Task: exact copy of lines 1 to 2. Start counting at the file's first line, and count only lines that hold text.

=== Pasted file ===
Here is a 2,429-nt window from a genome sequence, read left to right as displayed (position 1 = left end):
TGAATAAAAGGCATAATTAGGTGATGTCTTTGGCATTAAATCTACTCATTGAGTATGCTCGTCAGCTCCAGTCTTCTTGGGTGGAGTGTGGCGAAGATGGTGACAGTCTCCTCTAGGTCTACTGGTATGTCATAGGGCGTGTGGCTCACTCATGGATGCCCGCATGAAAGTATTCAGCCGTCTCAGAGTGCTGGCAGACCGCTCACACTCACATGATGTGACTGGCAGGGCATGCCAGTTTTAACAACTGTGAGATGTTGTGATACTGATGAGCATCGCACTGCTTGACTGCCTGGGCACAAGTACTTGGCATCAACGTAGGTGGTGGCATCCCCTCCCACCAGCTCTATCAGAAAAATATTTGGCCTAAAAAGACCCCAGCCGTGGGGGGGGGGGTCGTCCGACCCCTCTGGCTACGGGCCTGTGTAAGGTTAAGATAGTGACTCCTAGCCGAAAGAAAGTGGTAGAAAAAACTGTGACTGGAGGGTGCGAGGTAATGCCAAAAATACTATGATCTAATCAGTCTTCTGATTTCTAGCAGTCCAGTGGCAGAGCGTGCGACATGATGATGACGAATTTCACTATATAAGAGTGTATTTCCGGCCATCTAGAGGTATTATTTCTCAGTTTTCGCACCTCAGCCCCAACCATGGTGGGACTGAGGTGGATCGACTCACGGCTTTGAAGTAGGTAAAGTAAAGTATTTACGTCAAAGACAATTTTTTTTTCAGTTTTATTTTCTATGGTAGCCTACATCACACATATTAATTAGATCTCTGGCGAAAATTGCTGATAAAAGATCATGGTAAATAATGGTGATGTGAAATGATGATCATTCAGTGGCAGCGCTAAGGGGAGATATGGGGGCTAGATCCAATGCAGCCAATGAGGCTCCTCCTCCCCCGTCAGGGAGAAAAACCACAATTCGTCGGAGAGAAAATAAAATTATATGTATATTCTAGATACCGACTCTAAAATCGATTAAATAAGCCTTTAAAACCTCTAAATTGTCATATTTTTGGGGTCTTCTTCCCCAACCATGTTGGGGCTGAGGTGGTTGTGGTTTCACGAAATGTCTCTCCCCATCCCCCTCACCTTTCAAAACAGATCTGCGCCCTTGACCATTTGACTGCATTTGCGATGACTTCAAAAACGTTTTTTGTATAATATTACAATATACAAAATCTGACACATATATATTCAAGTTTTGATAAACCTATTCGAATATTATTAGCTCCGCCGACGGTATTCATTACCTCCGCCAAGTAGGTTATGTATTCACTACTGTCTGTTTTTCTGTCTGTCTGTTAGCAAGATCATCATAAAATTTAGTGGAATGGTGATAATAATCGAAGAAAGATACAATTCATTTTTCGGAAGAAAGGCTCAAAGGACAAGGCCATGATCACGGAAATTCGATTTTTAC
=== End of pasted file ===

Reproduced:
Here is a 2,429-nt window from a genome sequence, read left to right as displayed (position 1 = left end):
TGAATAAAAGGCATAATTAGGTGATGTCTTTGGCATTAAATCTACTCATTGAGTATGCTCGTCAGCTCCAGTCTTCTTGGGTGGAGTGTGGCGAAGATGGTGACAGTCTCCTCTAGGTCTACTGGTATGTCATAGGGCGTGTGGCTCACTCATGGATGCCCGCATGAAAGTATTCAGCCGTCTCAGAGTGCTGGCAGACCGCTCACACTCACATGATGTGACTGGCAGGGCATGCCAGTTTTAACAACTGTGAGATGTTGTGATACTGATGAGCATCGCACTGCTTGACTGCCTGGGCACAAGTACTTGGCATCAACGTAGGTGGTGGCATCCCCTCCCACCAGCTCTATCAGAAAAATATTTGGCCTAAAAAGACCCCAGCCGTGGGGGGGGGGGTCGTCCGACCCCTCTGGCTACGGGCCTGTGTAAGGTTAAGATAGTGACTCCTAGCCGAAAGAAAGTGGTAGAAAAAACTGTGACTGGAGGGTGCGAGGTAATGCCAAAAATACTATGATCTAATCAGTCTTCTGATTTCTAGCAGTCCAGTGGCAGAGCGTGCGACATGATGATGACGAATTTCACTATATAAGAGTGTATTTCCGGCCATCTAGAGGTATTATTTCTCAGTTTTCGCACCTCAGCCCCAACCATGGTGGGACTGAGGTGGATCGACTCACGGCTTTGAAGTAGGTAAAGTAAAGTATTTACGTCAAAGACAATTTTTTTTTCAGTTTTATTTTCTATGGTAGCCTACATCACACATATTAATTAGATCTCTGGCGAAAATTGCTGATAAAAGATCATGGTAAATAATGGTGATGTGAAATGATGATCATTCAGTGGCAGCGCTAAGGGGAGATATGGGGGCTAGATCCAATGCAGCCAATGAGGCTCCTCCTCCCCCGTCAGGGAGAAAAACCACAATTCGTCGGAGAGAAAATAAAATTATATGTATATTCTAGATACCGACTCTAAAATCGATTAAATAAGCCTTTAAAACCTCTAAATTGTCATATTTTTGGGGTCTTCTTCCCCAACCATGTTGGGGCTGAGGTGGTTGTGGTTTCACGAAATGTCTCTCCCCATCCCCCTCACCTTTCAAAACAGATCTGCGCCCTTGACCATTTGACTGCATTTGCGATGACTTCAAAAACGTTTTTTGTATAATATTACAATATACAAAATCTGACACATATATATTCAAGTTTTGATAAACCTATTCGAATATTATTAGCTCCGCCGACGGTATTCATTACCTCCGCCAAGTAGGTTATGTATTCACTACTGTCTGTTTTTCTGTCTGTCTGTTAGCAAGATCATCATAAAATTTAGTGGAATGGTGATAATAATCGAAGAAAGATACAATTCATTTTTCGGAAGAAAGGCTCAAAGGACAAGGCCATGATCACGGAAATTCGATTTTTAC